by | Apr 17, 2009 | Detroit Free Press | 0 comments

Let’s face it. The guy is a tree. I mean, who makes goalies this big? Steve Mason standing by the net looks like a giraffe standing by a Volkswagen. Honestly, when the game’s over, you expect him to carry the thing home under his arm.

So how do you solve a goalie like that? Easy. The same way you solve a redwood. You keep chopping. You come at it from all angles.

And if your power tools aren’t working, you borrow someone else’s.

So here were the Red Wings, in their playoff opener against Mason, the 6-foot-4 rookie sensation, and his new-to-the-postseason Columbus Blue Jackets, and they were coming at The Big Fella with the traditional stuff, slap shots, wrist shots, breakaways – and nothing worked.

Fourteen shots, no results. To top it off, poor Chris Osgood – whom Mason could refer to as “Dudley Moore”- was getting peppered with power plays: a five-on-three, two five-on-fours, a four-on-three.

But the Wings didn’t just arrive at this rodeo. They know postseason. So Ozzie did what he knows he can do – even if everyone else seems to doubt it – and his teammates came out for the second period Thursday night at Joe Louis Arena, pulled their sticks back and yelled, “Timber!” Finding a way to score

First came a beautiful feed from Valtteri Filppula to a streaking Jiri Hudler. He beat Mason low – but then, everything is kind of low for him.

Less than four minutes later, Jonathan Ericsson fired a shot that went off a Columbus stick and a Columbus glove and over Mason’s shoulder.

And less than a minute later, Niklas Kronwall careened a puck off a Columbus player’s thigh past a kneeling Mason.

Timber! Game over. A stick? A glove? A thigh? Well. As I said, if your tools aren’t working, borrow the other guy’s.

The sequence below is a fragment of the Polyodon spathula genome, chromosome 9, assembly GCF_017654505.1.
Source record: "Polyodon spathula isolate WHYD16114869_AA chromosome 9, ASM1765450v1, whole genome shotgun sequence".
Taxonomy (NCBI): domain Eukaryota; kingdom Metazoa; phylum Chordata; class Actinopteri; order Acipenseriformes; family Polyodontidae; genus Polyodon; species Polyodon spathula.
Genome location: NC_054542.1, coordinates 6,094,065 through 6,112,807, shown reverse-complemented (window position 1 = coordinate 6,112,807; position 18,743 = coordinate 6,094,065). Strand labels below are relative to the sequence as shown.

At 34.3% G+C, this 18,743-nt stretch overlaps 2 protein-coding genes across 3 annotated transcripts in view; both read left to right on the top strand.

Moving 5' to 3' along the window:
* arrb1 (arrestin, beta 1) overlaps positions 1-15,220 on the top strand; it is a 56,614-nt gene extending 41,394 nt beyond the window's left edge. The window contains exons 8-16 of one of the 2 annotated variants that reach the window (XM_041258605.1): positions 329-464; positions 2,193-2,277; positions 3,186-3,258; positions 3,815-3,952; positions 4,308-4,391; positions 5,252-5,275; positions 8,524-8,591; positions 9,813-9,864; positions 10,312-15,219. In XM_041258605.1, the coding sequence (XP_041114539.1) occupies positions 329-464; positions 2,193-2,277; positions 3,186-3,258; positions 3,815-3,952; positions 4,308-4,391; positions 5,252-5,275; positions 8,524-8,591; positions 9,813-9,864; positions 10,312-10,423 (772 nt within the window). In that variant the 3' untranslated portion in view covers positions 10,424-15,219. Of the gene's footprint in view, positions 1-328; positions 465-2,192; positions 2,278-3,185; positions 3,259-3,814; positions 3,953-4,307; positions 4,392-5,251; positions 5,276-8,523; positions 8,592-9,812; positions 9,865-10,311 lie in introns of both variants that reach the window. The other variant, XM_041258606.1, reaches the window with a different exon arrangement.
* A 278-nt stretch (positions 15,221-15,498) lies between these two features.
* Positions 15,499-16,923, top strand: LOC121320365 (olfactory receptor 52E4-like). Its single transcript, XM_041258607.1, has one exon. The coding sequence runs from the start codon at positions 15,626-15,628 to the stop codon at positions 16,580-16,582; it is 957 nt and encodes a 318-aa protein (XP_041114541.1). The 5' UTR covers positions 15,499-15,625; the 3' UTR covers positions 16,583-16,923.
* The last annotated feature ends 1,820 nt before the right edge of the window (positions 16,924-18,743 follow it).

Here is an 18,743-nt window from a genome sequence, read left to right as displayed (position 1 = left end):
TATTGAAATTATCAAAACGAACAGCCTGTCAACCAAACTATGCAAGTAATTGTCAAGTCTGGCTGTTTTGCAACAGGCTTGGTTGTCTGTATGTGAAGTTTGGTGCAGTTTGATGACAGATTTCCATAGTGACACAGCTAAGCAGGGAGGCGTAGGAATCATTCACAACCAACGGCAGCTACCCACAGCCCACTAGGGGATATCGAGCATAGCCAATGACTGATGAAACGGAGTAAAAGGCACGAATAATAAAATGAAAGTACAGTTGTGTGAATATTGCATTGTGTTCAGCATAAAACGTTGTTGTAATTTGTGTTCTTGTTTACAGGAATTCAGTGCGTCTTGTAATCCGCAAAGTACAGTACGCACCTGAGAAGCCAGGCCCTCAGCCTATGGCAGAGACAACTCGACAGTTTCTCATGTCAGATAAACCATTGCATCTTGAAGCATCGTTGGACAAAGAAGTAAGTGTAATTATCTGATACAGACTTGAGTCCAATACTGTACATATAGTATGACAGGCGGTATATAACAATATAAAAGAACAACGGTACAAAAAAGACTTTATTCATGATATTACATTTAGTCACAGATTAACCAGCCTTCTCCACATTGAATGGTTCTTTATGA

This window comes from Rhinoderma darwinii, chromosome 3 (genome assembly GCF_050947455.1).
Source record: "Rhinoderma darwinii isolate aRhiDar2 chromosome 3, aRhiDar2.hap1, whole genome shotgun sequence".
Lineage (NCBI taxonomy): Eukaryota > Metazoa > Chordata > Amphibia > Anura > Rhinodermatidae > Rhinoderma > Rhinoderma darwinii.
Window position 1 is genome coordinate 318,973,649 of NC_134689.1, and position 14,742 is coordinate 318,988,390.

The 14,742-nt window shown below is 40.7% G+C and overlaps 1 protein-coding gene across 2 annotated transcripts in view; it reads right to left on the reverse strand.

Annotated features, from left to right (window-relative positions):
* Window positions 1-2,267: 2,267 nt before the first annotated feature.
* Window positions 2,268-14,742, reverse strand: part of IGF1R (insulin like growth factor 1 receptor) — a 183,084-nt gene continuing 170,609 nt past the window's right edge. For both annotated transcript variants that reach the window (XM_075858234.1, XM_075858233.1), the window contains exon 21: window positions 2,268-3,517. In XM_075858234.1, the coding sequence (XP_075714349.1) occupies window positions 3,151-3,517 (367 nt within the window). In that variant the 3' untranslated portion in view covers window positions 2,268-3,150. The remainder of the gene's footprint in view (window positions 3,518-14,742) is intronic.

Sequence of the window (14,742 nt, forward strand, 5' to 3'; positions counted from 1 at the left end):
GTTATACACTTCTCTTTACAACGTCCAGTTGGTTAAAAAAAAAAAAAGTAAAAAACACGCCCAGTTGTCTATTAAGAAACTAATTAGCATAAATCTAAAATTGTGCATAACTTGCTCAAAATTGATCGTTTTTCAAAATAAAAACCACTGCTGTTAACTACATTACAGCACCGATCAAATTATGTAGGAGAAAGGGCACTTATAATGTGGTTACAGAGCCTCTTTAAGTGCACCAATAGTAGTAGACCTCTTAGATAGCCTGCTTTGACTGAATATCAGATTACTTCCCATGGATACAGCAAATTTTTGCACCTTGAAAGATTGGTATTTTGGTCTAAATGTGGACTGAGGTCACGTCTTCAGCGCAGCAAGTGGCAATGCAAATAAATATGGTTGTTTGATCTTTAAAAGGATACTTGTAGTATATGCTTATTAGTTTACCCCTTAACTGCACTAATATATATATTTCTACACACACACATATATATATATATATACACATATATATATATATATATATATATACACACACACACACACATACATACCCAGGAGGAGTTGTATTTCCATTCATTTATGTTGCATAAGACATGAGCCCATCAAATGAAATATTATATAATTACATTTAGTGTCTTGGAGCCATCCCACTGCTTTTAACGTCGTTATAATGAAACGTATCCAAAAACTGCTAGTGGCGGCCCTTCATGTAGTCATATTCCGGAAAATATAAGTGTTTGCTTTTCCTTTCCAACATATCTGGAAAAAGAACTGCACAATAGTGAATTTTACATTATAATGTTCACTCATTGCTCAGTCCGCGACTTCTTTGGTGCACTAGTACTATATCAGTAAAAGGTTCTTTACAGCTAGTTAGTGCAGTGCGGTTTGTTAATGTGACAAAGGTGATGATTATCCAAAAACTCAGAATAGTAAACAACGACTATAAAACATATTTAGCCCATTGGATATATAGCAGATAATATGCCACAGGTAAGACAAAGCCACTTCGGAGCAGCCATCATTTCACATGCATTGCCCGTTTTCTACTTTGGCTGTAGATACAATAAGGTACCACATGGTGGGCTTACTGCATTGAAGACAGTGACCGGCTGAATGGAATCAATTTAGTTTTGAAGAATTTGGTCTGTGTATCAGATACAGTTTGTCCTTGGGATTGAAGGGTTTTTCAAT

“We’ll take those goals,” said Johan Franzen, who added one more to cap the 4-1 victory. “The important thing is to keep firing the puck in there.”

“He’s not the only big goalie,” Hudler added.

Of course, to Hudler, a lot of them look big.

That’s because he is the same size as Osgood, both men listed at 5-feet-10, a half-foot shorter than the celebrated Mason. You would think, given that the net opening is the same for both teams, this would be a huge disadvantage. But scoring in hockey is about so much more than height. It’s about sight lines, blocking, deflections, pulling the goalie sideways.

Also experience.

And Ozzie – 16 years older and three Stanley Cups richer – has, uh, slightly more.

So on a night when all the buzz was about Mason and his incredible rookie season, Osgood, with his throwback cage mask, was the star of the game, stopping 20 of 21 shots and looking every bit like the goalie from last year’s championship run.

Remember him? The short, blond one? The right setup for Ozzie

I waited for Mason after the game. Once showered and dressed in a gray suit, the 20-year-old looked like a high school basketball recruit. It’s amazing to think he may win the NHL’s awards for best rookie and best goaltender. He looks as if he’d have to ask his mom if he could attend the ceremonies.

“Obviously, the level of play goes up,” he said quietly of his first playoff game. “I didn’t feel any extra nerves.”

Of the deflected goals, he said, “We have to deal with those bounces.”

Of the Detroit fans, he said, “They’re a pretty electric bunch. It’s fun to play here.”

He wasn’t smiling.

And he walked down the tunnel.

Ah, well. The kid will have more chances. Meanwhile, fans around here are happy Detroit didn’t come out sleepy or fat, as some defending champions do. And, in a strange way, it may be good that Ozzie is the underhyped goaltender in this series, that he must once again disprove doubters. He seems to grow in stature whenever that happens. Maybe not to 6-feet-4.

But then, as Game 1 proved, size isn’t everything.

Contact MITCH ALBOM: 313-223-4581 or Catch “The Mitch Albom Show” 5-7 p.m. weekdays on WJR-AM (760). Also catch “Monday Sports Albom” 7-8 p.m. Mondays on WJR. To read his recent columns, go to


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Mitch Albom writes about running an orphanage in impoverished Port-au-Prince, Haiti, his kids, their hardships, laughs and challenges, and the life lessons he’s learned there every day.

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